Former Mozambican President Armando Guebuza said that Mozambicans should hope that all clauses of the recently signed peace agreement between President Filipe Nyusi and the leader of the Renamo opposition party, Ossufo Momade, are complied with.
But Guebuza recalled that successive Mozambican governments signed successive peace agreements with Renamo, and “in some cases, definitive (peace agreements) but still the conflict raged on.”
“This is a moment in which we hope that peace is indeed definitive and that there’s no longer among Mozambicans the will to wield weapons to settle conflicts,” said Guebuza.
Guebuza was reacting to the “Disarmament, Demobilisation and Reintegration – DDR” process in the country, marked by the dismantling of Renamo’s military bases which was agreed under a peace agreement signed by Nyusi and Momade in August 2019.
Contrary to the official euphoria and that of the parties involved (government, Renamo and the mediators), Renamo’s history of non-compliance has led to scepticism within the circles that observe and follow the process the Mozambican peace process.
This is because after the 1992 Rome Peace Accord and in successive understandings with the government – 1994 (Military Club between former President Joaquim Chissano and the late Renamo leader, Afonso Dhlakama); 2014 (Presidency of the Republic between Guebuza and Dlhakama); 2017 (Chitengo, Gorongosa National Park, Peace Square, Maputo between Ossufo Momade and Nyusi); 2023 (Vundúzi, Sofala, CICJC, Maputo between Nyusi and Momade) – Renamo has followed its pattern of non-compliance although its material (money) and political (political accommodation) demands have always been met with.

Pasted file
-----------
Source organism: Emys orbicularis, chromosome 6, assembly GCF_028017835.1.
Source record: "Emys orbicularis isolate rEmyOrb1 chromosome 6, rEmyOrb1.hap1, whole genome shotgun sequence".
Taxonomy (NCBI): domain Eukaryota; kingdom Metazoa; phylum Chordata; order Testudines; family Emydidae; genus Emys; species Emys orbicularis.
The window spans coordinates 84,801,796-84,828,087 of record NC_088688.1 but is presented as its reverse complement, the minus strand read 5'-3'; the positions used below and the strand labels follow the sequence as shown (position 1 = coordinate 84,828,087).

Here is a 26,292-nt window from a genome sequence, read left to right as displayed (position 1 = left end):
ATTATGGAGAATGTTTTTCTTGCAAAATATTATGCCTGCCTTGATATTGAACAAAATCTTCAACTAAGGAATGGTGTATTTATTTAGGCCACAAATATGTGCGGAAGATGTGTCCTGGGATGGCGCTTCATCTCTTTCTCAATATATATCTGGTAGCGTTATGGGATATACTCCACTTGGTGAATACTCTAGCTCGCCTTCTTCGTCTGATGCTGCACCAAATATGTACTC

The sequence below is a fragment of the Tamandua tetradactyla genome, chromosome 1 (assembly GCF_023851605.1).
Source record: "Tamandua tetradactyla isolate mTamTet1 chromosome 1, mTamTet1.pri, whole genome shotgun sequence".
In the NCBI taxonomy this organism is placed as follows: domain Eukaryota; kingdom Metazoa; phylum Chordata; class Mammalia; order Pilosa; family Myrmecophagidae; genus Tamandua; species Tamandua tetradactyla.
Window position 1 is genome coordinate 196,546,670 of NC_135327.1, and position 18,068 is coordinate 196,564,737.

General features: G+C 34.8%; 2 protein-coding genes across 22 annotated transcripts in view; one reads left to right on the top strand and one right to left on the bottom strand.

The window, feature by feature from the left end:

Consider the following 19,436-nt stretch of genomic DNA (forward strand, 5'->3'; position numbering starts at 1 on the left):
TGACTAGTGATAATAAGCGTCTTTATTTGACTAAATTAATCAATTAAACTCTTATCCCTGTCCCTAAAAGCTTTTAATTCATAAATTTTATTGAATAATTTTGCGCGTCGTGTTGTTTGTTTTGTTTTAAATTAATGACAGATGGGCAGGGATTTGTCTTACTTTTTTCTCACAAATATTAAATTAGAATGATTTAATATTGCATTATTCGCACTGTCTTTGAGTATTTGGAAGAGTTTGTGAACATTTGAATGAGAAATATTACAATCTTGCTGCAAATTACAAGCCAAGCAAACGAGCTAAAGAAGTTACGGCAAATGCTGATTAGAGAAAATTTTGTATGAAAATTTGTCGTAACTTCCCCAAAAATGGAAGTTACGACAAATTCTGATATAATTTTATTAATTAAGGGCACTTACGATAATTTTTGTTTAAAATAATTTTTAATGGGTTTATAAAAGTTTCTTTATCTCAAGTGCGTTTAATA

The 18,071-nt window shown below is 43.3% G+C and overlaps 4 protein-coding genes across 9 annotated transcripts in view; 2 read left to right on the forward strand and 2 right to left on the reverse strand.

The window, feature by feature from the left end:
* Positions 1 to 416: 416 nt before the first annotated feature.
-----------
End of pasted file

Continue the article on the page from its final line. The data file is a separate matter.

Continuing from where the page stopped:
What might also be fuelling the scepticism was the handover of obsolete weapons (no uniforms are handed in) and the youthfulness of the personnel integrated into each process – it seems as if Renamo rejuvenates itself with each cycle of talks with the government.
Guebuza’s scepticism about another understanding with a defaulter by tendency like Renamo is to some extent expectable and understandable. Politicians, military experts and other observers share also Guebuza’s scepticism.
Historian Rafael Shikhani told Mozambique Insights that the Renamo strategy of keeping its military wing active (through the hiding weapons and continuing its recruitment drive), might be explained by two factors: the first being its assessment that it was never defeated militarily and the second being its belief that it can do harm to the country’s development, as seen by the 2013 crisis affecting the provinces of Manica and Sofala that lead to an agreement between Guebuza and Dlhakama in 2014.
“In the country’s pacification process, the slow integration of Renamo’s men into the Defence and Security Forces (FDS) should also be considered, which somehow makes Renamo distrust the intentions of successive Frelimo governments,” Shikhani said.
Which begs the question of why it would be different this time around.
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